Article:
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Sometimes I just don’t understand other gamers. Why do they hate the things I love, and vice versa? There’s something about me that’s just different from most gamers. And I finally figured out what it was.

I’m a romantic and a dreamer.

Fable 2 actually got me thinking about this. I loved the game, and the ending was incredibly moving to me. It left me feeling quiet and thoughtful for a long time. But I read other impressions of the game and they’ll tell you the ending sucked. Huh?

Well, if you’re playing with your fingers and eyes, the ending did suck. If, like me, your heart was thrown into the mix, the ending was amazing. One of the most thought-provoking endings I’ve ever encountered.

This morning Angela was working on a web site that I’d done the database design for. I knew she’d have a certain number of questions about the choices I’d made, so I didn’t want to get too engrossed in anything. So I logged into LOTRO to work on some Shire deeds. The character I was running is well beyond the level of the Shire but he never did the deeds in there. So mostly I had to run around and ‘discover’ landmarks, and hunt lots of very gray bugs and slugs and wolves.

And y’know, I was enchanted. Whenever I’ve been away from LOTRO for any amount of time, I’m a bit stunned when I return. The landscapes, the music, the people going about their business…it all feels very much like a “world” to me, and one where there is still hope and happiness. Watching the sun come up and the clouds move slowly across the sky. Watching brooks babbling over rocks, and the sunlight reflecting off the water. It all feels very relaxing. It feels like I really am in Middle Earth. And it makes me want to defend this place from the intrusion of darkness.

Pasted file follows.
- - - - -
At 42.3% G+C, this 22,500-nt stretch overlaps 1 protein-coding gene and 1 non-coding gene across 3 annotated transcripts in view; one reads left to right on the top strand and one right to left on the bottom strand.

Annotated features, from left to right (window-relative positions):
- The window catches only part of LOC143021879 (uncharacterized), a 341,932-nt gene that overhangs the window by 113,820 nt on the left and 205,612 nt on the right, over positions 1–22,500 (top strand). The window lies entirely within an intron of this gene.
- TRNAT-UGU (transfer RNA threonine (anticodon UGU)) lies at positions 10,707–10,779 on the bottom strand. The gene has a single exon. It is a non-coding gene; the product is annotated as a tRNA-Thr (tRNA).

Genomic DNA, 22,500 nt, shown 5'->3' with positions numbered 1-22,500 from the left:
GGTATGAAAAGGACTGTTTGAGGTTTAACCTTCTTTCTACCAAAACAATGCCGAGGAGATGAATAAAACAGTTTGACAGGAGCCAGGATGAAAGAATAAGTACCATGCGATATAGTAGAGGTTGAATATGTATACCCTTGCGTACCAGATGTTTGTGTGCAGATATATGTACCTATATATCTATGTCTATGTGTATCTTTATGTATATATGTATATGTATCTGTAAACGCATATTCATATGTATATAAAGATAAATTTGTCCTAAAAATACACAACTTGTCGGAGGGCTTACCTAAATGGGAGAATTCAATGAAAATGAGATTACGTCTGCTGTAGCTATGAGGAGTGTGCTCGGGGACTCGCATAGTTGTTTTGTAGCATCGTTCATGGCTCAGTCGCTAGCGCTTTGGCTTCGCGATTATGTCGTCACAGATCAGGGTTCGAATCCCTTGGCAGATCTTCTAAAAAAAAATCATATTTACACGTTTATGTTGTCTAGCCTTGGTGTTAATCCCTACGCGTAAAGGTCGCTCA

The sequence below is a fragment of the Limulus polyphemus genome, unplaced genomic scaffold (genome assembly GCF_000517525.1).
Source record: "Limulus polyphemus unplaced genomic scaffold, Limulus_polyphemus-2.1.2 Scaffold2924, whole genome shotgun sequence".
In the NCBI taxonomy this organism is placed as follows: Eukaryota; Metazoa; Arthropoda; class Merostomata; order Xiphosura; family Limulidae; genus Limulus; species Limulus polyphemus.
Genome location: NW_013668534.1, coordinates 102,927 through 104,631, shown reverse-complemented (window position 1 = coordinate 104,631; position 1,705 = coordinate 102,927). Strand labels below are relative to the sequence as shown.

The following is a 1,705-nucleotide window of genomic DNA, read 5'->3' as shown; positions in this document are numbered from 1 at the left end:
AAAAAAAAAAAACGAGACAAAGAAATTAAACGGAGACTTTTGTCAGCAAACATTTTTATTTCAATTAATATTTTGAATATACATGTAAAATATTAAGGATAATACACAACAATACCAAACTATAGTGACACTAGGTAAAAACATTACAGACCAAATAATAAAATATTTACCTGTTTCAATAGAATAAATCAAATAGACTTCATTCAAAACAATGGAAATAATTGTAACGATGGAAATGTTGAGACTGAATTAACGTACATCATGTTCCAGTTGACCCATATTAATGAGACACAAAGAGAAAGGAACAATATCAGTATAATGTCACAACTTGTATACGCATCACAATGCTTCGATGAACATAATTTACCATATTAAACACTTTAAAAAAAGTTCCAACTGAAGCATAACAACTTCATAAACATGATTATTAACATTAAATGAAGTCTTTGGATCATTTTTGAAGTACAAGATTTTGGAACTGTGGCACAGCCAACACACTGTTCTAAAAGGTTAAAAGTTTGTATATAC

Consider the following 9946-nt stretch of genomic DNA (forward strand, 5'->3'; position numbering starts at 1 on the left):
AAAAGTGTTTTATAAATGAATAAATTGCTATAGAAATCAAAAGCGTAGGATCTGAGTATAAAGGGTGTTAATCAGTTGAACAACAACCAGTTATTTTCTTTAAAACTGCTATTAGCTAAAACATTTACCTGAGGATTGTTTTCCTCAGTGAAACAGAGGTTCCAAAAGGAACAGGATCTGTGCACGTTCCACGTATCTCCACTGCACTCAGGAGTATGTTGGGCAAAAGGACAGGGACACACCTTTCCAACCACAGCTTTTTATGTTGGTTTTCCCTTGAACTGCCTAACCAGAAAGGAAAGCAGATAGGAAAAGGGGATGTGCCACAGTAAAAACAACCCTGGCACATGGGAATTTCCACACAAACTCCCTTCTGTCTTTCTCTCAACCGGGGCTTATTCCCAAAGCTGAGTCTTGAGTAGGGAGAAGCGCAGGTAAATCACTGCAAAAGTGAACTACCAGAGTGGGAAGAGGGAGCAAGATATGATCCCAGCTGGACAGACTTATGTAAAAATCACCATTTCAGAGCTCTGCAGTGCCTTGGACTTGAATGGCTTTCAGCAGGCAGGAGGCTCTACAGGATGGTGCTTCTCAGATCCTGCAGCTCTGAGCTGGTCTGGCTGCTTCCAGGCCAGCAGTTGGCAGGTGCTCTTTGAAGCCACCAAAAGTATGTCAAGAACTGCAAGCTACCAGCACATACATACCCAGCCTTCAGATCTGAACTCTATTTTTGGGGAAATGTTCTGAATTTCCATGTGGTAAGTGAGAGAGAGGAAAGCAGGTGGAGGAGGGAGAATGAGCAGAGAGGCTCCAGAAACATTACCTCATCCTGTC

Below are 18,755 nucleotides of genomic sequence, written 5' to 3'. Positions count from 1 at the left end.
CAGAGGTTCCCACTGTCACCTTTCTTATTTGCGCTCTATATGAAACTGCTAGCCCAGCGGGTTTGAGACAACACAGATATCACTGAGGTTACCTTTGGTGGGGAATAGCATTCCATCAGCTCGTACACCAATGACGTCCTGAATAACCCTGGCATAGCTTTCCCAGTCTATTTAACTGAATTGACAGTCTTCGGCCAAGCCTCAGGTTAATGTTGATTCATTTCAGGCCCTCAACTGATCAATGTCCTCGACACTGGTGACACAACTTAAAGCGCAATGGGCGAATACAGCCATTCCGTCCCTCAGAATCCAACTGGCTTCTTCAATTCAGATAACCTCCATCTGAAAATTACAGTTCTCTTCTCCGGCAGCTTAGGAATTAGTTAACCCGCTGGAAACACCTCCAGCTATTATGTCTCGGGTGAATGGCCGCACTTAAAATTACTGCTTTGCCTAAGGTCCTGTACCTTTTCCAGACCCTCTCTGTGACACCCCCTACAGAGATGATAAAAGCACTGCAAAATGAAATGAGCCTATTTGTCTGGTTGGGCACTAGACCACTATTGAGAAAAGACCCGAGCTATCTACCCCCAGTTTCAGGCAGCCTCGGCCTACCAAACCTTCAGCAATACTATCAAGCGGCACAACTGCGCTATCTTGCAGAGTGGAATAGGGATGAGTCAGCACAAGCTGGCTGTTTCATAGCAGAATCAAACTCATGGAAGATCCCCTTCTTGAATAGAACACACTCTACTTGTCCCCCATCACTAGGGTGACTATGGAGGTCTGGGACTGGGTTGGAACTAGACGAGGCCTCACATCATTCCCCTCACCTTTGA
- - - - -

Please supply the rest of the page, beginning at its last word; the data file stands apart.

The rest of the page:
And at the same time, I know for a lot of gamers what I was doing would be considered pointless grinding and a huge flaw in the game. They wouldn’t stop to watch a shrew clean its face or nibble on a tidbit it’d found. They wouldn’t notice the sky. They’d find a hobbit outfitter that sells cosmetic items and snort and think “What a waste of money..why would I get this for my toon?”

Actually, I think “toon” is significant. If you think of your characters as “toons” then yeah, every time you think about them you’re reminding yourself that this is all really just a spreadsheet with graphics layered on and that there’s a most efficient way to increase those numbers quickly. I think of my characters as characters or, more often, as “me”. I have to deliberately say “Gillain did this” rather than naturally sliding into “I did this”.